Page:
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Banks sell off SBA relief program loans to book fees, outsource servicing

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Banks sell off SBA relief program loans to book fees, outsource servicing

Several banks are recognizing millions in fees and avoiding a potentially fraught government process by taking advantage of a developing secondary market for Paycheck Protection Program loans.

Northeast Bank sold $457.6 million of its PPP loans, and Bryn Mawr Bank Corp. sold substantially all of its $300 million of PPP loans. Both banks sold to a partnership between nonbank The Loan Source Inc. and ACAP SME LLC, a servicing partner. Including sales from private banks, the nonbank group has closed on $1.3 billion of PPP loans and expects to purchase similar amounts in July and August, said Luke LaHaie, chief investment officer for ACAP Fund.

"Some banks weren't ready for a June close because they had quarter- or year-end [results], so they wanted to circle back in July and August, so we're expecting as much, if not even more, for the closings in July and August," LaHaie said in an interview. He said banks considering a sale should make the decision in the near term since PPP borrowers will soon request forgiveness, and there are significant up-front costs in developing the process to handle a forgiveness request.

LaHaie's investment group is working with Commerce Street Capital to identify banks open to a PPP loan sale. Eric Corrigan, managing director for Commerce Street, said there has been significant interest in the second round to the point that July's close could reach as high as $2 billion or more.

The loan sale allows banks to recognize as revenue the fees earned from originating the PPP loan while off-loading the servicing and forgiveness process. In exchange, banks have to sell the loans at a discount. LaHaie said the market has generally priced the loans at 98.5 cents on the dollar.

Kingsley Greenland, CEO of DebtX, a secondary loan market exchange, said he has been in conversation about PPP loan sales and expects a "relatively active market." He also said the PPP loans will sell near par, citing the Small Business Administration's guarantee, liquidity available from the Federal Reserve and the ability for banks to hold the loans at zero risk weighting. PPP loan buyers, including nonbanks, are able to access the Fed's PPP Liquidity Facility for funding.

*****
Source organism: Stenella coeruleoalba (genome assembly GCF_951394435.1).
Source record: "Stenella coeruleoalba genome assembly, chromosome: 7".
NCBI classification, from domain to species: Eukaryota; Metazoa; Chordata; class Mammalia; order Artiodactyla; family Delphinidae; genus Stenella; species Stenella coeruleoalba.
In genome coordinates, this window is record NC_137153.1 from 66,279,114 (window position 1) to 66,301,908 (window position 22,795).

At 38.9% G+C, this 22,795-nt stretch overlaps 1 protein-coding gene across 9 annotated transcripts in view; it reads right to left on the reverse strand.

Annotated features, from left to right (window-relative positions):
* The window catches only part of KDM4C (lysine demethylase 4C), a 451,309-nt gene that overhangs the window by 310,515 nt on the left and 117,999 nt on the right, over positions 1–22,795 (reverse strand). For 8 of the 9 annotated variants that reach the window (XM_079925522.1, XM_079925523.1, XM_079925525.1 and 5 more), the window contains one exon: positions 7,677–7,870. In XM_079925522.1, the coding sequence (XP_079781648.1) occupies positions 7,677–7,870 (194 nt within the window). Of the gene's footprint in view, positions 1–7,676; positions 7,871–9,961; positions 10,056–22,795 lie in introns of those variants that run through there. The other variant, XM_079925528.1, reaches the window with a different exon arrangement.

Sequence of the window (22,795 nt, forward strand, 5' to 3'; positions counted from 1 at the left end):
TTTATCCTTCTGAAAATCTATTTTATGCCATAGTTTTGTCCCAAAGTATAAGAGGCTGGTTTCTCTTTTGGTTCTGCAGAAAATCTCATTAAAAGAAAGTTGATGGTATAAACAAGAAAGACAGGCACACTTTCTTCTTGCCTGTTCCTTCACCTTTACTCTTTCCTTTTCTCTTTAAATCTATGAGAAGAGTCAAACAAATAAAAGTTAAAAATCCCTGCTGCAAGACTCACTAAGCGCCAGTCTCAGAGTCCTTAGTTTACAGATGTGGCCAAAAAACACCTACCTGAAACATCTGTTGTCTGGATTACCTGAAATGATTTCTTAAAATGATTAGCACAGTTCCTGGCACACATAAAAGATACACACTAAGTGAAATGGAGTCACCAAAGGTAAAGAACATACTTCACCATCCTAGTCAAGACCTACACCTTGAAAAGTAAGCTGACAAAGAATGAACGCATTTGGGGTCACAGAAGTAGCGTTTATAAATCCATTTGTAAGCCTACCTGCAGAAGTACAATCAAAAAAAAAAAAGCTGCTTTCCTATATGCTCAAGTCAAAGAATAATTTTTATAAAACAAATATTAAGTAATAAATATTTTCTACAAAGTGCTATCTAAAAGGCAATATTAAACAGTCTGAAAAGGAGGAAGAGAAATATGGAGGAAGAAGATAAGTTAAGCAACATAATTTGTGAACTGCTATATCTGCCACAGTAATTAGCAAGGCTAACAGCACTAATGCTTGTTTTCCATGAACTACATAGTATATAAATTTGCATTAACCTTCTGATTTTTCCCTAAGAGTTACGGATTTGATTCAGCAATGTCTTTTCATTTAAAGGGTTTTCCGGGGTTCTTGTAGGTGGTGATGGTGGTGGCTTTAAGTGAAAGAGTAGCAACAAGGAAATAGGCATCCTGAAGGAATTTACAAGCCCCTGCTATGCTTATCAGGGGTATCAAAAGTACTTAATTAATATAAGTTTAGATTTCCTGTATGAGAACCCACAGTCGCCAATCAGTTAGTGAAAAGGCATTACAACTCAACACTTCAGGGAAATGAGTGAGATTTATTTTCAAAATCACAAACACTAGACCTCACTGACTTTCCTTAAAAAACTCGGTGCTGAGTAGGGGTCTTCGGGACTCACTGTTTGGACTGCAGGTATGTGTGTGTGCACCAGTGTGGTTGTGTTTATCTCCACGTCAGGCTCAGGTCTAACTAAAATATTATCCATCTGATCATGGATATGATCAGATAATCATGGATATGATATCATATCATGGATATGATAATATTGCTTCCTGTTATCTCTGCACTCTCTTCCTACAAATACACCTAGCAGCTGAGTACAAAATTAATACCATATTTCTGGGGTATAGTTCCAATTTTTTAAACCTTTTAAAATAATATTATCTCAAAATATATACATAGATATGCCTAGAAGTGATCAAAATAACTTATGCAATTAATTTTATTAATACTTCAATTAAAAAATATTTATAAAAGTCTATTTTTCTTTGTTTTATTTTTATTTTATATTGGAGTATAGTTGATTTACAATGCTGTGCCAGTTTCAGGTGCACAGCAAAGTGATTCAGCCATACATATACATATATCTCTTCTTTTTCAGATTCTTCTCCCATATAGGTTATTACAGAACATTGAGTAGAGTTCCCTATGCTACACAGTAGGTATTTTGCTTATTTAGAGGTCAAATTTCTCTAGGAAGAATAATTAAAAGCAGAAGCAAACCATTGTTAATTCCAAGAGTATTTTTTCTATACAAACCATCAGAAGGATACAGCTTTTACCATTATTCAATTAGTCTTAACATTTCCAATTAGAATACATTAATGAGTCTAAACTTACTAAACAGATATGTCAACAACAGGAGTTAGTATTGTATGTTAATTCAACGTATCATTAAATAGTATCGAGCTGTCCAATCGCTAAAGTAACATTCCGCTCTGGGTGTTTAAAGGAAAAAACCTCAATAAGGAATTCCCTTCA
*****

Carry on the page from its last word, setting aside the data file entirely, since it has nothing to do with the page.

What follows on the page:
"The margins are wicked, wicked thin. If you walk through all that, it's a lot of work to make 25 basis points for six months or whatever the number may be," Greenland said in an interview.

LaHaie said his company's experience as an SBA lender has helped, adding that the company has spent significant time and money building out the technology to service the loans in an efficient and profitable manner. He said the universe of sellers includes small and large lenders. Corrigan said the first round included a portfolio sale as small as $7 million.

"It's across the spectrum. You have ones that are much smaller like credit unions, and then there are some very large lenders with 10-figure portfolios," he said. On competition, some banks are looking at buying PPP loans, LaHaie said.

Northeast Bank CEO Rick Wayne said he decided to sell the bank's PPP loans out of concern about the requirements to properly service the loans and handle the forgiveness process, pointing to the government's ever-changing rules. He said the bank has a deep relationship with The Loan Source group, providing comfort that its PPP borrowers will continue to receive solid customer service. He said the bank considered a technology purchase to handle the process but ultimately thought the risks of keeping the process in-house outweighed the benefits.

"This had to get done quickly and correctly. We had execution risk, technology risk, and then we had to reallocate human resources in the bank to this servicing program," Wayne said in an interview. He called the acceleration of recognizing the fees as revenue a benefit but not the primary reason for the sale.

From an internal-rate-of-return perspective, being able to recognize the fees immediately makes a significant difference. Most of the PPP loans have two-year terms, so borrowers that fail to qualify for forgiveness could force banks to delay the revenue recognition for a meaningful amount of fees. In Northeast Bank's case, the lender recognized a gain of $9.7 million after selling its loans.

"We were modeling IRRs, and if the loan goes out to 18 months, your IRR collapses. Your best IRR is to sell it now and recognize the fee income," Corrigan said.

But there is a cost. For Northeast Bank, the loan sale played a role in reducing the realized fee to about 2% when the bank earned approximately 4% from the government for originating the loan, Wayne said. In addition to the discount at sale, the bank paid a lead-generation company to originate some of the PPP loans, an expense included in the reduction to 2%.

Despite the benefits, larger national or regional banks are unlikely to sell PPP loans, said Christopher Marinac, an analyst for Janney Montgomery Scott. The banks are likely to prioritize ownership of the customer and might find political backlash from offloading the loans in the current political environment, he said.

"The banks that are selling tend to be companies that don't have an SBA department. They are doing this more as an accommodation," Marinac said in an interview. "They are being heavily distracted, and I think they want to go back to their day job of being community bankers."